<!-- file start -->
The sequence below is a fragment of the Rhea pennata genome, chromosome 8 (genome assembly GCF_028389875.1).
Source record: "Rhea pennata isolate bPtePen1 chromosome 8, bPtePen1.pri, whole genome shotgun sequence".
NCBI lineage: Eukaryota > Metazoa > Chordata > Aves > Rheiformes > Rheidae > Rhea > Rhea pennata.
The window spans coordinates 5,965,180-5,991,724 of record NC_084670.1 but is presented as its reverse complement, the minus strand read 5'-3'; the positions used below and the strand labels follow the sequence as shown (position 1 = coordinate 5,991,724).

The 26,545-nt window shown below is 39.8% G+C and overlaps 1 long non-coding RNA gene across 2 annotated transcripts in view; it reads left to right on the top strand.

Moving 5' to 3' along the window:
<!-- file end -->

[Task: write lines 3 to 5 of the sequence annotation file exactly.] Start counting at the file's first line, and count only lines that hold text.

NCBI lineage: Eukaryota > Metazoa > Chordata > Aves > Rheiformes > Rheidae > Rhea > Rhea pennata.
The window spans coordinates 5,965,180-5,991,724 of record NC_084670.1 but is presented as its reverse complement, the minus strand read 5'-3'; the positions used below and the strand labels follow the sequence as shown (position 1 = coordinate 5,991,724).

The 26,545-nt window shown below is 39.8% G+C and overlaps 1 long non-coding RNA gene across 2 annotated transcripts in view; it reads left to right on the top strand.